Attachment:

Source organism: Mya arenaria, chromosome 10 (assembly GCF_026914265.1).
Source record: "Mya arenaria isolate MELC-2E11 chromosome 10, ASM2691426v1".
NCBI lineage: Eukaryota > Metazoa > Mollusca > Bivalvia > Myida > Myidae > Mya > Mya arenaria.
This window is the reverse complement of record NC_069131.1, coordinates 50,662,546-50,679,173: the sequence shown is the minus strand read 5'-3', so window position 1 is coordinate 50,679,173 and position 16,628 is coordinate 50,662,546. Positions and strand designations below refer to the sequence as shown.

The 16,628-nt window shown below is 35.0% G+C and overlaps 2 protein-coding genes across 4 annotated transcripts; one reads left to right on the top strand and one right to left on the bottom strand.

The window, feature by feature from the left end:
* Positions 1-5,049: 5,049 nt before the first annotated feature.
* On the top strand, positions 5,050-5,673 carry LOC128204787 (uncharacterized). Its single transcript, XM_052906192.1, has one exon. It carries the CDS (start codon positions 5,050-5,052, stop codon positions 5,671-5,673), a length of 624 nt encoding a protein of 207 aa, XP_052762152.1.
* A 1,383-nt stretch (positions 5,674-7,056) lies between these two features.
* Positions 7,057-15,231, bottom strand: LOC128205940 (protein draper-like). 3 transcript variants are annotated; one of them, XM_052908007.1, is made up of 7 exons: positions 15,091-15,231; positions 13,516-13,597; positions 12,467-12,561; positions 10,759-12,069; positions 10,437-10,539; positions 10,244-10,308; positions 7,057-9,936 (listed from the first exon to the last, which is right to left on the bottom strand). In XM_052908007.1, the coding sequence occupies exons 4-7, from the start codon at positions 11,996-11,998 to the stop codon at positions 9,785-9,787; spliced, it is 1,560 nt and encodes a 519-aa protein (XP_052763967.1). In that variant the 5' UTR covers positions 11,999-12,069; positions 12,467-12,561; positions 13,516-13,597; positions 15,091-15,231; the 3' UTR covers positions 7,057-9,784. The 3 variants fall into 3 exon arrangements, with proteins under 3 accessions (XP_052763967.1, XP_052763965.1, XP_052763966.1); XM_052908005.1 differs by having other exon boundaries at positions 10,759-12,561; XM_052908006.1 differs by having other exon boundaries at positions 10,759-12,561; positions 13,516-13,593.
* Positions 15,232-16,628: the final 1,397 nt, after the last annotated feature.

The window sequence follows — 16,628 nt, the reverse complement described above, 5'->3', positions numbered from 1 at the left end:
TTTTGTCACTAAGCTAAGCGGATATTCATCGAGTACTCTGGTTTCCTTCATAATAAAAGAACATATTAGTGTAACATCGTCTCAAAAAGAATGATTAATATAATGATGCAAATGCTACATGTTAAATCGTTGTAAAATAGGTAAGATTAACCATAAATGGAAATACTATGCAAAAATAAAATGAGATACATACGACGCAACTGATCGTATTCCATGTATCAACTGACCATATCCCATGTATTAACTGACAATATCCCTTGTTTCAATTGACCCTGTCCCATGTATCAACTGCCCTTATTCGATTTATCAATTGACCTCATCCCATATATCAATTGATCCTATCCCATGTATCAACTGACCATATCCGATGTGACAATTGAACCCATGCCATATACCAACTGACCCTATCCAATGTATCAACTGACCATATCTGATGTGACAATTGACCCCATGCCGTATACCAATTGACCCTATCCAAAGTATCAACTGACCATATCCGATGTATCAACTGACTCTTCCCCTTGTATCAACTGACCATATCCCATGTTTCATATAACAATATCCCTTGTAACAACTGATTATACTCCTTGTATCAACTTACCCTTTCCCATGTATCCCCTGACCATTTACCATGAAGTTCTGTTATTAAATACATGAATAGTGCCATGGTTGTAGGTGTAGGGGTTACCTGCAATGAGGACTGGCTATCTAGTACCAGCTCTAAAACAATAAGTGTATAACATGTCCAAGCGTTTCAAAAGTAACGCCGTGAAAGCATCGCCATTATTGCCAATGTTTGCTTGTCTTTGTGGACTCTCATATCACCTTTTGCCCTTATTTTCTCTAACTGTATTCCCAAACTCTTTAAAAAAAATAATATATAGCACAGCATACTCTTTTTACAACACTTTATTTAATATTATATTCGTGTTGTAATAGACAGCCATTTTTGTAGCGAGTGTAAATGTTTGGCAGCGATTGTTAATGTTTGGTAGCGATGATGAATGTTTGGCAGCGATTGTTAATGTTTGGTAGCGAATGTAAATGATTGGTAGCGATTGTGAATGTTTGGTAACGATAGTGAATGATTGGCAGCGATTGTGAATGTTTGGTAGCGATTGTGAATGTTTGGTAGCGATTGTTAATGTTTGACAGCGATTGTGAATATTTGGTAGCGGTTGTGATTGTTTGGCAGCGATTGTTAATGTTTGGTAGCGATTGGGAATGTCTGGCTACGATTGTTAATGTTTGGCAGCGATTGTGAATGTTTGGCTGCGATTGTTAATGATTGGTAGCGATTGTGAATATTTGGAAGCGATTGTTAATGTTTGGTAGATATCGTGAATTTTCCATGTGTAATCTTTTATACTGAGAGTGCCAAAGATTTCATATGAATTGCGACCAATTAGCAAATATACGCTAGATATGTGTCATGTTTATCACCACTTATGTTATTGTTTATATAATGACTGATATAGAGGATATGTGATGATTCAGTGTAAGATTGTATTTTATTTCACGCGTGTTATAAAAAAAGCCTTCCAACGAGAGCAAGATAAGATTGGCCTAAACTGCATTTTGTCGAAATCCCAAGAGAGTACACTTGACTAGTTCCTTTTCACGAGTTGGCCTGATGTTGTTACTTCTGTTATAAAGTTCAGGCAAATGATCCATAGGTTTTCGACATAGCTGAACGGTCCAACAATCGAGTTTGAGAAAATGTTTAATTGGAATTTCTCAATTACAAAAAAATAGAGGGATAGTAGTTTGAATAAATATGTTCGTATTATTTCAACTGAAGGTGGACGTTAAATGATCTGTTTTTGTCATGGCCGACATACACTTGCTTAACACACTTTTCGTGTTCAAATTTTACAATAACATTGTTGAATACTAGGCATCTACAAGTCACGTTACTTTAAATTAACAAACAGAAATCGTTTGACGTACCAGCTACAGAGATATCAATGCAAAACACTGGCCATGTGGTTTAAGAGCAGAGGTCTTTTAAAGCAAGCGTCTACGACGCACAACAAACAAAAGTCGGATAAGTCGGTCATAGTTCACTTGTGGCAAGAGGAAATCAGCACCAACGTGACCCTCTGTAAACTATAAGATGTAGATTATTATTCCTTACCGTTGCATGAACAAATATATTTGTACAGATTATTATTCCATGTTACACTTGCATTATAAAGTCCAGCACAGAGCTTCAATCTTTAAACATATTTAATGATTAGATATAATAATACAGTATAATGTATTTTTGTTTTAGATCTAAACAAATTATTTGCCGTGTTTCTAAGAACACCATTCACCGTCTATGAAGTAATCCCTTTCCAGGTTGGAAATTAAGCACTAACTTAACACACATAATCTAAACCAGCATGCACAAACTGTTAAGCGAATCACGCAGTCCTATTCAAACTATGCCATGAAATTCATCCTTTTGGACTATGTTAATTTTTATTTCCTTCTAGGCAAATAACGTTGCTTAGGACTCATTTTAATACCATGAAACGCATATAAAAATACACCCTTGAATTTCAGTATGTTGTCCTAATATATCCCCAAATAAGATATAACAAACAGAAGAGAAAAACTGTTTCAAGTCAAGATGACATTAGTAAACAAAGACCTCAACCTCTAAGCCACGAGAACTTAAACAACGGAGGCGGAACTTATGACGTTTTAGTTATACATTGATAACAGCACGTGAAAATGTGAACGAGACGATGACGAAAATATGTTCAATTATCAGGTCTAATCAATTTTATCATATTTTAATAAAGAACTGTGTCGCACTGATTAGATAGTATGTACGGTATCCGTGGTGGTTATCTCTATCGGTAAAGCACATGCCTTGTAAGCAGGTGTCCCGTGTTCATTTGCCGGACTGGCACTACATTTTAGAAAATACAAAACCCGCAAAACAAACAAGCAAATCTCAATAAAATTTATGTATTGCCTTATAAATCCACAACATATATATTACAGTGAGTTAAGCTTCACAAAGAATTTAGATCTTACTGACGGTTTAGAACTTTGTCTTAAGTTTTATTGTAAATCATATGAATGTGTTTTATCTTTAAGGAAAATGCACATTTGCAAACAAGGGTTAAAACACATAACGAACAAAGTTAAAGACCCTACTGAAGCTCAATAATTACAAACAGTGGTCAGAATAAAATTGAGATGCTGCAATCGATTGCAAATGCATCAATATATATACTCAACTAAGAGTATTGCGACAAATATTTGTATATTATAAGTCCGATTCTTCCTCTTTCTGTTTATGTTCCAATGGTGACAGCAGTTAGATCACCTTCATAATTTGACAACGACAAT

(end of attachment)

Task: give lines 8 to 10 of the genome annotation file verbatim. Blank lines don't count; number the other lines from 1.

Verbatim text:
* On the top strand, positions 5,050-5,673 carry LOC128204787 (uncharacterized). Its single transcript, XM_052906192.1, has one exon. It carries the CDS (start codon positions 5,050-5,052, stop codon positions 5,671-5,673), a length of 624 nt encoding a protein of 207 aa, XP_052762152.1.
* A 1,383-nt stretch (positions 5,674-7,056) lies between these two features.
* Positions 7,057-15,231, bottom strand: LOC128205940 (protein draper-like). 3 transcript variants are annotated; one of them, XM_052908007.1, is made up of 7 exons: positions 15,091-15,231; positions 13,516-13,597; positions 12,467-12,561; positions 10,759-12,069; positions 10,437-10,539; positions 10,244-10,308; positions 7,057-9,936 (listed from the first exon to the last, which is right to left on the bottom strand). In XM_052908007.1, the coding sequence occupies exons 4-7, from the start codon at positions 11,996-11,998 to the stop codon at positions 9,785-9,787; spliced, it is 1,560 nt and encodes a 519-aa protein (XP_052763967.1). In that variant the 5' UTR covers positions 11,999-12,069; positions 12,467-12,561; positions 13,516-13,597; positions 15,091-15,231; the 3' UTR covers positions 7,057-9,784. The 3 variants fall into 3 exon arrangements, with proteins under 3 accessions (XP_052763967.1, XP_052763965.1, XP_052763966.1); XM_052908005.1 differs by having other exon boundaries at positions 10,759-12,561; XM_052908006.1 differs by having other exon boundaries at positions 10,759-12,561; positions 13,516-13,593.